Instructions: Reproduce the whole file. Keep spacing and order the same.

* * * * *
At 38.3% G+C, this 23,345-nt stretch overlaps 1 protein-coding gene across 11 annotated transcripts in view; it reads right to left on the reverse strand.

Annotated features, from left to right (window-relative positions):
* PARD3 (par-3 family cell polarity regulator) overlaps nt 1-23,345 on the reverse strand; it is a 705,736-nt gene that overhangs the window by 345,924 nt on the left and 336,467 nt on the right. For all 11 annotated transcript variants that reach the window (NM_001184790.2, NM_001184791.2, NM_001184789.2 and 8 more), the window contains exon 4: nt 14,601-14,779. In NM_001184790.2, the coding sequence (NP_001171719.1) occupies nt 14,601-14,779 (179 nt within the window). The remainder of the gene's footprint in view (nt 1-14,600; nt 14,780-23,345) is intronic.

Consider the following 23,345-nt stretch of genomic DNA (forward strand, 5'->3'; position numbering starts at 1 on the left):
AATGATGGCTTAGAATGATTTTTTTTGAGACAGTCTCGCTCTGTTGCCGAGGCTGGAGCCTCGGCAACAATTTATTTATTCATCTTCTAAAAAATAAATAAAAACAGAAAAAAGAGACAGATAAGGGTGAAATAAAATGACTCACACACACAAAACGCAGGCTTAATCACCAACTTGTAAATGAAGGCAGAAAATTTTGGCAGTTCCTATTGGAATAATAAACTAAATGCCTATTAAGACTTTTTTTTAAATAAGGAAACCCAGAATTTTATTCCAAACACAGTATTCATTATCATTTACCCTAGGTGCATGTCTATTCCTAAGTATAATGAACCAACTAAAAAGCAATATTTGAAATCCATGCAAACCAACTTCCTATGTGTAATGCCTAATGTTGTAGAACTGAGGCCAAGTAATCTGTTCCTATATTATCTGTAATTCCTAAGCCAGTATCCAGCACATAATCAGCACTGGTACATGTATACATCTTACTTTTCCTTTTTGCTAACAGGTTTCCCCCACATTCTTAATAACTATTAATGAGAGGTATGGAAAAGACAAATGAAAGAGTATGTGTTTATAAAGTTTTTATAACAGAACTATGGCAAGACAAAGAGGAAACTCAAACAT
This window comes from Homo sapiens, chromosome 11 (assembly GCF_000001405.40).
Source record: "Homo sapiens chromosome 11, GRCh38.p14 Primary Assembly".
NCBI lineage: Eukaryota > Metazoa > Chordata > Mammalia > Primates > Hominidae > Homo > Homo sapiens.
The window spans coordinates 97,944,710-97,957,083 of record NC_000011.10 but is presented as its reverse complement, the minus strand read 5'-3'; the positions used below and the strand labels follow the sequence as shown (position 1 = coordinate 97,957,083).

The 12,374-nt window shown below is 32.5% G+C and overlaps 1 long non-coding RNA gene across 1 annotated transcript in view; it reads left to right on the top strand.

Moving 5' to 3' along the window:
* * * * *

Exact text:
At 38.3% G+C, this 23,345-nt stretch overlaps 1 protein-coding gene across 11 annotated transcripts in view; it reads right to left on the reverse strand.

Annotated features, from left to right (window-relative positions):
* PARD3 (par-3 family cell polarity regulator) overlaps nt 1-23,345 on the reverse strand; it is a 705,736-nt gene that overhangs the window by 345,924 nt on the left and 336,467 nt on the right. For all 11 annotated transcript variants that reach the window (NM_001184790.2, NM_001184791.2, NM_001184789.2 and 8 more), the window contains exon 4: nt 14,601-14,779. In NM_001184790.2, the coding sequence (NP_001171719.1) occupies nt 14,601-14,779 (179 nt within the window). The remainder of the gene's footprint in view (nt 1-14,600; nt 14,780-23,345) is intronic.

Consider the following 23,345-nt stretch of genomic DNA (forward strand, 5'->3'; position numbering starts at 1 on the left):
AATGATGGCTTAGAATGATTTTTTTTGAGACAGTCTCGCTCTGTTGCCGAGGCTGGAGCCTCGGCAACAATTTATTTATTCATCTTCTAAAAAATAAATAAAAACAGAAAAAAGAGACAGATAAGGGTGAAATAAAATGACTCACACACACAAAACGCAGGCTTAATCACCAACTTGTAAATGAAGGCAGAAAATTTTGGCAGTTCCTATTGGAATAATAAACTAAATGCCTATTAAGACTTTTTTTTAAATAAGGAAACCCAGAATTTTATTCCAAACACAGTATTCATTATCATTTACCCTAGGTGCATGTCTATTCCTAAGTATAATGAACCAACTAAAAAGCAATATTTGAAATCCATGCAAACCAACTTCCTATGTGTAATGCCTAATGTTGTAGAACTGAGGCCAAGTAATCTGTTCCTATATTATCTGTAATTCCTAAGCCAGTATCCAGCACATAATCAGCACTGGTACATGTATACATCTTACTTTTCCTTTTTGCTAACAGGTTTCCCCCACATTCTTAATAACTATTAATGAGAGGTATGGAAAAGACAAATGAAAGAGTATGTGTTTATAAAGTTTTTATAACAGAACTATGGCAAGACAAAGAGGAAACTCAAACAT
This window comes from Homo sapiens, chromosome 11 (assembly GCF_000001405.40).
Source record: "Homo sapiens chromosome 11, GRCh38.p14 Primary Assembly".
NCBI lineage: Eukaryota > Metazoa > Chordata > Mammalia > Primates > Hominidae > Homo > Homo sapiens.
The window spans coordinates 97,944,710-97,957,083 of record NC_000011.10 but is presented as its reverse complement, the minus strand read 5'-3'; the positions used below and the strand labels follow the sequence as shown (position 1 = coordinate 97,957,083).

The 12,374-nt window shown below is 32.5% G+C and overlaps 1 long non-coding RNA gene across 1 annotated transcript in view; it reads left to right on the top strand.

Moving 5' to 3' along the window: